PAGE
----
Monday, November 24, 2014

Declining numbers, but a rising road

It's nice when the news is always positive and the numbers are always rising, but in the real world that doesn't always happen.

That's the short version of an e-mail interview I did last week with Jeff Mayor at The News Tribune, talking about our volunteer statistics for Fiscal Year 2014, the results of which were published in Sunday's paper. Our number of volunteers and our number of volunteer hours are both down over the previous two years, and as a government agency we report those numbers transparently. I proposed some possible reasons for the declines -- budget cuts limiting supervisory capacity, a waning sense of urgency as the 2006 floods recede into history -- and more answers will likely come from a deeper dive into the statistics when I get a chance to do so later this winter. It's hard to put a positive spin on smaller numbers, and to do so would be disingenuous.

Still, I'm not by nature a pessimist. I see great and positive things happening with our volunteer program, and great potential for its future. A 5% decline in our number of volunteers still means we maintained 95%, and those individuals had a tremendously positive impact and, by and large, extremely positive experiences. I could list specific examples at length. Our MeadoWatch and other Citizen Science programs have exploded in popularity. Hundreds of volunteers continue to help maintain our trails, with the help of partners like Washington Trails Association. The Student Conservation Association brought teams of youth volunteers to the park for their 20th year, and received a Director's Award for their partnership. Our Emergency Roadside Assistance ("Raven") program saved innumerable vacations by retrieving keys locked in cars and pumping up flat tires. Starbucks and Boy Scouts and Girl Scouts (oh my!) spread out across the landscape to do good works. And on and on.

I'm really excited about next summer's volunteer program. We've learned, over the past few years of thinner budgets, where the weak links are in our park programs and how to shore them up. We're making progress toward finding funding sources, and strategically applying what we have, to be as effective as possible with our efforts. Volunteers remain key to our success. Quoting Jeff Mayor quoting me: "As budgets have grown leaner, volunteers are an increasingly vital part of our operation," Bacher said. "They’ve always been invaluable as partners with us in protecting the park and serving its visitors, and now more than ever."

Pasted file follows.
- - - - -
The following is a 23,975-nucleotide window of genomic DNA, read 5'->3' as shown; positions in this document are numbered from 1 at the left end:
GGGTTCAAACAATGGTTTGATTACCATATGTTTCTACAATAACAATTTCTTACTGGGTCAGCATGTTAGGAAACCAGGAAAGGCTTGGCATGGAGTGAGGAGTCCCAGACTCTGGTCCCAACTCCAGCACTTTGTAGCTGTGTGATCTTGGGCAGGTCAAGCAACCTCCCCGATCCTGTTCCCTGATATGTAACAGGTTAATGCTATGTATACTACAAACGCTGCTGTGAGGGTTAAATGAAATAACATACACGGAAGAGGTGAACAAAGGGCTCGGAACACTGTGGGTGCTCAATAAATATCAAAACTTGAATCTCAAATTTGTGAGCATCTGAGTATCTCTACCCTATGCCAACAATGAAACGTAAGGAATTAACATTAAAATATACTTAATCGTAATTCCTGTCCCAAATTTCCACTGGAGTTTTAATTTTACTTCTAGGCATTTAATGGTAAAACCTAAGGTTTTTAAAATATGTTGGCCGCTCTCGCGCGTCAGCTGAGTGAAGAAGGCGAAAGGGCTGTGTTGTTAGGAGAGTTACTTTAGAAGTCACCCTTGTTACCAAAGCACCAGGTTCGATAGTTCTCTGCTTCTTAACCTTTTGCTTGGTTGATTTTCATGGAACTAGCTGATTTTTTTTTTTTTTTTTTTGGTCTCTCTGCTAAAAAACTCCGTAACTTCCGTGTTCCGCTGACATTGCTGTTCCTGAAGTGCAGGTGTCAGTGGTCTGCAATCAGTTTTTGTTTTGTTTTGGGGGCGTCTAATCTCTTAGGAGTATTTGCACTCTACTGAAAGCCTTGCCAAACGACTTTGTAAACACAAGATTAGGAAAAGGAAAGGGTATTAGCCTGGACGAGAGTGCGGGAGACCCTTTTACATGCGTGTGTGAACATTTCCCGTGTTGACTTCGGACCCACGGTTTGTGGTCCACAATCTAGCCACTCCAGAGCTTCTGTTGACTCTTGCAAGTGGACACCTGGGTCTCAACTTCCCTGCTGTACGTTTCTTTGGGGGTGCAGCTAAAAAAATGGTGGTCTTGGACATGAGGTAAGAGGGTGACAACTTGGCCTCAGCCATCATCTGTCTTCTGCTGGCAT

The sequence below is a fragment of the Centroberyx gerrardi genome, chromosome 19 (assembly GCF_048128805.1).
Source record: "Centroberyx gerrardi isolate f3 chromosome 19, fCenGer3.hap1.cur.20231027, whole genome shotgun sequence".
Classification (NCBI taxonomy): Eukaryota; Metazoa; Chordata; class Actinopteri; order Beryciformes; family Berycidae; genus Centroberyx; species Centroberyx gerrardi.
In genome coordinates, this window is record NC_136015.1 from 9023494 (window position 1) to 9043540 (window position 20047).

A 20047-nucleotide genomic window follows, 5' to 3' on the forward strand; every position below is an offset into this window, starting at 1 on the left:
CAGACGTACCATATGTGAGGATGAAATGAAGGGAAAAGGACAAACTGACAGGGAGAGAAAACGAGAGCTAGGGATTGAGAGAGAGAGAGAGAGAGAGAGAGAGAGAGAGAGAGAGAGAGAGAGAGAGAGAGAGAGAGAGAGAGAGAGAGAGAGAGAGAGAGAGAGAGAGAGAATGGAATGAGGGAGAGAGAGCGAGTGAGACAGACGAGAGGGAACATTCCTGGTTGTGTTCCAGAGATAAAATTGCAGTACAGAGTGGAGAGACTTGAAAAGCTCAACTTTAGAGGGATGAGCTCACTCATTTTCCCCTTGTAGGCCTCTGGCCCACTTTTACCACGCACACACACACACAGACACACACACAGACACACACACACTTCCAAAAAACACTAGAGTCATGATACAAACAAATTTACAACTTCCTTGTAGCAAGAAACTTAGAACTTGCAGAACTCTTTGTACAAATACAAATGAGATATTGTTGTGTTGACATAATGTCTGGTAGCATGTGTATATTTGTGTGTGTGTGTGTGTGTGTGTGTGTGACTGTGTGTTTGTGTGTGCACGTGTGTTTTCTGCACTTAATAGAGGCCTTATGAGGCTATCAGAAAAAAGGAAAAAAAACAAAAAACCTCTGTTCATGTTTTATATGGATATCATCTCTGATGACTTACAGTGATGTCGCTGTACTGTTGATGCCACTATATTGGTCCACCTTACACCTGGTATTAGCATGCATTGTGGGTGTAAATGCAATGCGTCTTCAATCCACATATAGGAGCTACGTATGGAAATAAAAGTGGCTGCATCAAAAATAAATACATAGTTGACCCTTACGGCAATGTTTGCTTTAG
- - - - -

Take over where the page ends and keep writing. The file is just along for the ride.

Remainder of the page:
So, no, I'm not discouraged. Onward and upward!

- Kevin Bacher
Volunteer Program Manager


Robert said...

I could give you another reason for declining hours -- in my own case I went from volunteering a few days every other week for a number of years, winter and summer, to almost zero hours last year. The reason being the changing of the meadow rover and snow rover programs from mostly roving and in winter, shoveling, to parking lot duty. I am happy to be roving and doing physical labor as it keeps me active, but the requirements to "stay close to the JVC" and to do no labor have taken the fun out of the programs.

Kevin said...

I really appreciate your feedback, Robert. This is something we've heard from multiple people. The focus on sticking near the VC has arisen because that's where the need is greatest, and limitations on project duties are due to the safety concern of not being able to properly supervise such work. That said, there are ways for us, as supervisors of the Meadow Rover program, to address both concerns on behalf of volunteers like yourself. We've tried a "tag team" approach to trailhead duty, for example -- asking volunteers to spend an hour at the trailhead at the beginning or end of their duty, or taking the place of someone at the trailhead and then being replaced by the next rover. We're also looking at hiring some full-time volunteers to coordinate shoveling and trail marking during the melt-out period, which would improve our capacity to have Meadow Rovers -- those who wish to help with this -- to do so in a controlled and safe manner.

If there are other ways that we can address these or other concerns, we welcome the input. First and foremost, we need satisfy the needs of the park; but we also want to do so in such a way that the work is rewarding and motivating for volunteers.